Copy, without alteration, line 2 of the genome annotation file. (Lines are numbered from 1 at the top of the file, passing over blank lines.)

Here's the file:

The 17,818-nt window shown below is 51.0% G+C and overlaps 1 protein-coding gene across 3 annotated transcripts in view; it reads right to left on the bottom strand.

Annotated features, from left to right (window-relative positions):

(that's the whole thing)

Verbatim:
Annotated features, from left to right (window-relative positions):